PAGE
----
Why are the Jedi referred to as 'knights', while the Sith are 'lords'? Was there any significance to the terms from their relationship in the past?

I used to imagine that it might be revealed that they both used to be part of the ruling class of the early galaxy, but had split apart during a civil war or rebellion. The lords taking one side, the knights backing ..the winners. But I had never heard of anything that supports that concept.

  • Considering that later on there were Imperial Knights who were Imperials... :) Commented Sep 11, 2015 at 18:47
  • You are mostly right. The Sith was a race which was lead by a group of exiled, dark Jedi. Sith came to identify more with their philosophy then their race, which is why the name stayed after the race was gone.
    – Trisped
    Commented Sep 15, 2015 at 0:16

4 Answers 4


Jedi Knights have been using that title since before the creation of the Old Republic 25,000 years BBY. The title presumably reflects their role in the galaxy as protectors & guardians.

To understand where the "Lord" title comes in, we have to look back at the history of what we call the Sith, and how that title became part of their structure:

At least 7000 years before the original trilogy of films, a group of Dark Jedi - Jedi Knights & Masters who studied the Dark Side - were exiled from the Jedi Order. A large contingent of these Dark Jedi found themselves on Korriban, where the native beings - red-skinned aliens called the Sith, who showed a natural affinity for the Dark Side of the Force - worshipped them as demigods. Because they ruled the Sith, these individuals called themselves the "Dark Lords of the Sith". The later title "Sith Lord" is an evolution of this term.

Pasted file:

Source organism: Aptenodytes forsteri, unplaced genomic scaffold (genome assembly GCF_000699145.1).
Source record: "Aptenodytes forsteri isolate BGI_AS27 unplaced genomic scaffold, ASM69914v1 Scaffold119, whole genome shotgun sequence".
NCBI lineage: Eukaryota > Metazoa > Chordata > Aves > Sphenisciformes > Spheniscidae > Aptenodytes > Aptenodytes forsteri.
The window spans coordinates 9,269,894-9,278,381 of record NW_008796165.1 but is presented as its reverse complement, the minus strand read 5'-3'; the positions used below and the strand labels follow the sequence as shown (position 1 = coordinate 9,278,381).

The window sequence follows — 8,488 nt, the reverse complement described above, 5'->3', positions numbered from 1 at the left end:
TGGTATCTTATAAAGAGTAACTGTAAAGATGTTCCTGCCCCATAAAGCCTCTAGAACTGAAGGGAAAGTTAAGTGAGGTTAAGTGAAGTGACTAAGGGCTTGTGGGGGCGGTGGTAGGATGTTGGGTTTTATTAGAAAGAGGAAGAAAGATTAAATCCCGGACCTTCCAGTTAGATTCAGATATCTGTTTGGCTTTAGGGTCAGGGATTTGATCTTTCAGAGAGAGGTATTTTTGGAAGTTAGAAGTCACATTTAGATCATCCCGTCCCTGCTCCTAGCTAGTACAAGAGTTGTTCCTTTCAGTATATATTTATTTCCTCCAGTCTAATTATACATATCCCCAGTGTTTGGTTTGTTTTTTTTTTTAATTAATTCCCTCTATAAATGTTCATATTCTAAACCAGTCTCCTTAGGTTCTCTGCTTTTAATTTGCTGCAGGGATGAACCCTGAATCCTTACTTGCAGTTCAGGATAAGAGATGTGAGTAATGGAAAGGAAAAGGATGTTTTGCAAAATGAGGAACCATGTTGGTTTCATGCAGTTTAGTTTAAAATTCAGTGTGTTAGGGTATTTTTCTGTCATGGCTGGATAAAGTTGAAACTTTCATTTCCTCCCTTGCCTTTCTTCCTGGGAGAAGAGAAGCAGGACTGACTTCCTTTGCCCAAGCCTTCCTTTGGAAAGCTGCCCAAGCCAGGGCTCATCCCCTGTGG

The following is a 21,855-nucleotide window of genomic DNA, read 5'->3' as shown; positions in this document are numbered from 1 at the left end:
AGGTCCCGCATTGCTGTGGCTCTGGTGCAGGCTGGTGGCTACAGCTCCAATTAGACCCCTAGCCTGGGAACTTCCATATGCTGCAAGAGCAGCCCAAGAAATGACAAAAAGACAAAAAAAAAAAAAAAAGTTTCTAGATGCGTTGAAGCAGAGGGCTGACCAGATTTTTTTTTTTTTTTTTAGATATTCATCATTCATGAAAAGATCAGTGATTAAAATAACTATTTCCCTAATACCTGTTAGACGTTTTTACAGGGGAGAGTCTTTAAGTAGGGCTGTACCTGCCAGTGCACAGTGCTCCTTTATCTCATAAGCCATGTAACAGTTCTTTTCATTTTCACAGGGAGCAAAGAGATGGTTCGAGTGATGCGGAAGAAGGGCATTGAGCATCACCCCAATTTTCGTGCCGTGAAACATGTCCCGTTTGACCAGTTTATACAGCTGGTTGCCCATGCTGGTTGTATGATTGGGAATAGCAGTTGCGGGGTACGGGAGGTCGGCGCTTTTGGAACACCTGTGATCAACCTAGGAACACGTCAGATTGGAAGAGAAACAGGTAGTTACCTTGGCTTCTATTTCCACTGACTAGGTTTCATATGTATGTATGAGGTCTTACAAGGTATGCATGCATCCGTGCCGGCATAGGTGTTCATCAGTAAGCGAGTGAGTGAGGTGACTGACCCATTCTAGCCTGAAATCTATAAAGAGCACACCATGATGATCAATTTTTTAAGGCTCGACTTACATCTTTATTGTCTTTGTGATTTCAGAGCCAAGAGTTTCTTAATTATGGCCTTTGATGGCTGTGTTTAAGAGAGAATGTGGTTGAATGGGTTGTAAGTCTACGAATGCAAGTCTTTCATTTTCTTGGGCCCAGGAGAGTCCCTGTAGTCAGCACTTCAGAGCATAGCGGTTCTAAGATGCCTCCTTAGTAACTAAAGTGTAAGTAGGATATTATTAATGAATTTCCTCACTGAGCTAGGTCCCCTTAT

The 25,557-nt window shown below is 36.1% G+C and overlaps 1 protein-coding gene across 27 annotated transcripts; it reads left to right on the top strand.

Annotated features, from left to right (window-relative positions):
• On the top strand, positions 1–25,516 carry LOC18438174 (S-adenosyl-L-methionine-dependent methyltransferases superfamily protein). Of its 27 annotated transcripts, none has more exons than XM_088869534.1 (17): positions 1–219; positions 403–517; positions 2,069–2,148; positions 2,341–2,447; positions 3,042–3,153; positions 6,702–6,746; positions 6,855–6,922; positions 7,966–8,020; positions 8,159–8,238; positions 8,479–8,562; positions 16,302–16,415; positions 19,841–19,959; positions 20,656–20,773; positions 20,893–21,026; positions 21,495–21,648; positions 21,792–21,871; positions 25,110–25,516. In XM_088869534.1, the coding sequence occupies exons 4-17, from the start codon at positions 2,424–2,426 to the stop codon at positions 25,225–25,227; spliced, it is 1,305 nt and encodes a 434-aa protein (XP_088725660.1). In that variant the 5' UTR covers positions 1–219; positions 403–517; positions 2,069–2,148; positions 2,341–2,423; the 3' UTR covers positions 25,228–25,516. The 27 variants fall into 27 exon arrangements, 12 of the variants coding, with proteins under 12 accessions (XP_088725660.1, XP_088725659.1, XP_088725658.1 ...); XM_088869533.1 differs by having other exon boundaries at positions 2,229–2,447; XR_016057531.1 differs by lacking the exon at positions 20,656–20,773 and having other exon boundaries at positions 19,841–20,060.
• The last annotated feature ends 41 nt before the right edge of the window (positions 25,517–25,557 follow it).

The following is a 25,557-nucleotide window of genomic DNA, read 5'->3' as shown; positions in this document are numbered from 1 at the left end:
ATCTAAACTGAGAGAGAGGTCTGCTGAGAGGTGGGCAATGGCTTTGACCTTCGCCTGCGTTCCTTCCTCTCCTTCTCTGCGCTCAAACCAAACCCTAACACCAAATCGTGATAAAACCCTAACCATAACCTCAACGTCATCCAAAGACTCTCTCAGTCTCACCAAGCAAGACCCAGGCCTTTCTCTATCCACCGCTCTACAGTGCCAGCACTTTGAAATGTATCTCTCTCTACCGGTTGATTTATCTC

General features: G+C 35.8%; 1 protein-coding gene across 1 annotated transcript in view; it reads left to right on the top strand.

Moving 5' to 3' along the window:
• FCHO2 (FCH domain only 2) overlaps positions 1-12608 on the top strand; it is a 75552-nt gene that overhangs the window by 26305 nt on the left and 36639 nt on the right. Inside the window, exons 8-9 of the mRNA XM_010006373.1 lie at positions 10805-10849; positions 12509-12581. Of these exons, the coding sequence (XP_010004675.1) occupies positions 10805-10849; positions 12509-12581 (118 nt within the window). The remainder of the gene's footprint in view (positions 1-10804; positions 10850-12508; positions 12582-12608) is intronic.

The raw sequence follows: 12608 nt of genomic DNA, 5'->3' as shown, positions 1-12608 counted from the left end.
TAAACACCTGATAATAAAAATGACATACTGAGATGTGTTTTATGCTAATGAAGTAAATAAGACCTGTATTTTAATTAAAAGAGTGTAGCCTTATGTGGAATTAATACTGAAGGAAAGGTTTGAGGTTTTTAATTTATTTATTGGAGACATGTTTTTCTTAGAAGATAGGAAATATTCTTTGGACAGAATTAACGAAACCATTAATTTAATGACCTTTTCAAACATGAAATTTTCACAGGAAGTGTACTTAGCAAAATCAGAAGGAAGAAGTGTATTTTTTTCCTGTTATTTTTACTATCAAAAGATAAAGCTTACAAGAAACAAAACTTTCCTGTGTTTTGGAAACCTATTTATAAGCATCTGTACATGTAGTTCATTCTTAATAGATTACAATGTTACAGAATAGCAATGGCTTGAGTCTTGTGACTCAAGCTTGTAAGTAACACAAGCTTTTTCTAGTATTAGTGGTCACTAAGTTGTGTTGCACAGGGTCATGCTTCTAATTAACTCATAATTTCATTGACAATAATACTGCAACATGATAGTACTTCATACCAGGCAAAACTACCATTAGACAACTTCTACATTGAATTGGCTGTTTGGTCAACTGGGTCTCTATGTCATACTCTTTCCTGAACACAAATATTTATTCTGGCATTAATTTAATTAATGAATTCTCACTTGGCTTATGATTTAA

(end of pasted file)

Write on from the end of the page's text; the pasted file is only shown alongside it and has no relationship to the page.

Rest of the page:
Because of their self-perception and intended roles.

Sith were concerned with having power, so "Lord" is a clear fit, implying being the powerful ruler.

Jedi were concerned with being chivalrous, and defenders of other estates - which was the (historically inaccurate, of course) - image of the knights.

  • The Jedi were also very Knights Templer-y.
    – Rogue Jedi
    Commented Sep 11, 2015 at 20:06
  • 13
    Historical accuracy aside: Knights serve. Lords rule. Being evil is easier if you don't have a boss. Commented Sep 12, 2015 at 6:50
  • @CandiedOrange - while that's pity, it's not necessarily scientifically accurate. Psychological experiments show that people on average (e.g. non-psychopaths) do "evil" things more readily if an authority orders them than on their own. Commented Sep 16, 2015 at 18:54

It's all in their mentality

Historically "Knights" in feudal England were sopposed to be the law enforcement and elite fighters they had a strict code of chivalry to protect the innocent and weak and never to be cowardly.

The Jedi see themselves as guardians and as such it would make sense that Goerge Lucas gave them the title of "Knights"

Whereas the historical term "Lord" refers to someone who is in charge someone who is in the ruling class if someone is your lord then he is in charge of you

The Sith's ultimate goal was to rule the Force and by default the Galaxy Which is why they bestowed upon themselves the term of "Lord" they want to be in charge of everything.

And this is the fundamental difference between Jedi and Sith they are much the same in many ways but what sets them apart is their intentions.

The Jedi want to protect The Sith want to rule.


"Knights" are servants of public order. Sith have no moral ambiguity or integrity to serve public institutions; thus the title of Knight for a sith is irrelevant. Their goal is dominion; not servitude.

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